Weekend Inspiration: Shana Tova with Dahlias

Shana tova, l'shana tovan, jewish, kosher, challah, apples, honey, new year, labneh

Shana Tova to all those celebrating! Wishing all of us a year of peace, health, beautiful surprises, content, and beauty. I defrosted a turmeric challah roll with pistachios and nigella seeds for my celebration and to go along with labneh drizzled with olive oil and topped with honey and smoked honey. 

May we all be and do better in the new year.

dahlias, flowers, hgtv, home decor, vases, flower power, pink, yellow, blooms, flower arrangment


Roasted Sweet Potatoes & Brussels Sprouts With Tahini Dressing And Pickled Red Onions

sweet potato, brussels sprouts, vegetarian, vegan, pickled onions, side, salad, healthy, cilantro

This past weekend I created a vibrant and healthy vegan side dish: Roasted Sweet Potatoes & Brussels Sprouts With Tahini Dressing And Pickled Red Onions.

This recipe is incredibly easy to make because you can make all the components ahead of time, and you can serve this side hot, at room temperature, or cold. Because it's vegan, it's good for you and you can bring it on a picnic without any worries of things spoiling.

A note on tahini dressing: I make mine without any specific proportions, but to taste. I learned a trick of pouring lemon juice over minced garlic and letting it sit for about ten minutes to infuse the lemon juice with the garlic. Then, strain and discard the garlic. Add tahini to the lemon juice, a pinch of salt, a pinch of cumin and enough cold water to whisk into a smooth sauce.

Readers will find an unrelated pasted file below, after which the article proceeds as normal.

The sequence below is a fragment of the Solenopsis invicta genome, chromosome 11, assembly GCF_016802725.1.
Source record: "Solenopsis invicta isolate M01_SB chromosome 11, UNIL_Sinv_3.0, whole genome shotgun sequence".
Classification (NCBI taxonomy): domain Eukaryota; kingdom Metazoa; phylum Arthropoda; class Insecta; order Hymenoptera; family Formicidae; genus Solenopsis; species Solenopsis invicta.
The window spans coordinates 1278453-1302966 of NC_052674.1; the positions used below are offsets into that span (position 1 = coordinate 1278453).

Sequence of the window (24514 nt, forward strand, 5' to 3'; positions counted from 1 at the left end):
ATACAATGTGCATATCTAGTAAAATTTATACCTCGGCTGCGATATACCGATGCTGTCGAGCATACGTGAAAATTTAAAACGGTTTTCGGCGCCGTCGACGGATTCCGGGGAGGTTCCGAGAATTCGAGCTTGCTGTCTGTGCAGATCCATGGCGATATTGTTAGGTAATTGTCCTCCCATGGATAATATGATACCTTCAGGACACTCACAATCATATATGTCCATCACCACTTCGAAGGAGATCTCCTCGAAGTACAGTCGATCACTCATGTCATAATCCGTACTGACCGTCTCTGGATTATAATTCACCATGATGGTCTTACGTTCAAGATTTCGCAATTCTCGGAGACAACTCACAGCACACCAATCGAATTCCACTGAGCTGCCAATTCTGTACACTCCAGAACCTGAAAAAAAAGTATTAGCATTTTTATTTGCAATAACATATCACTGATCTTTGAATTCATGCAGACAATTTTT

Roasted Sweet Potatoes & Brussels Sprouts With Tahini Dressing And Pickled Red Onions


sweet potatoes, peeled, cubed into bite size pieces

Brussels sprouts, trimmed, halved or quartered depending on the size



olive oil

pickled red onions

tahini dressing



1. Preheat the oven to 425F.

2. In a bowl combine the sweet potatoes and Brussels sprouts with za'atar and salt to taste and enough olive oil to coat.

3. In a large cookie sheet, in a single layer, roast the vegetables for about 25 minutes, occasionally shaking the sheet. 

4. Serve the roasted vegetables on a large platter topped with pickled red onions, drizzle of tahini dressing, and fresh cilantro. 


Ground Beef Bulgogi Platter

bulgogi, korean, ground beef, beef, kimchi, salad, eggplant, mushrooms

After getting a few Asian pears in my Washington's Green Grocer order last week, I asked my instagram followers what I should make with it. Several people said bulgogi: a flavorful Korean beef dish. In fact, I've made bulgogi before, but this time around I only had ground beef.

Not to worry, I found a bulgogi recipe using ground beef on Carmy's blog. It did, however, not have Asian pear in the list of ingredients, and I also did not have a few ingredients that Carmy called for: thus, and as always, I made a few alterations.

Ground Beef Bulgogi Platter


6 tablespoons soy sauce

1.5 tablespoons brown sugar

2 tablespoons rice vinegar

1 small onion, cut into chunks

1/2 Asian pear, cut into chunks

4 garlic cloves, smashed

1" ginger, chopped

1 pound ground beef

1/2 onion, sliced

green onions, thinly sliced

sides: kimchi, cucumber salad, kimchi, red pepper slices


1. Put the first 7 ingredients into a blender and puree until smooth. Pour the marinade over ground beef in a large bowl, mix to combine, and allow to stand for 30 minutes.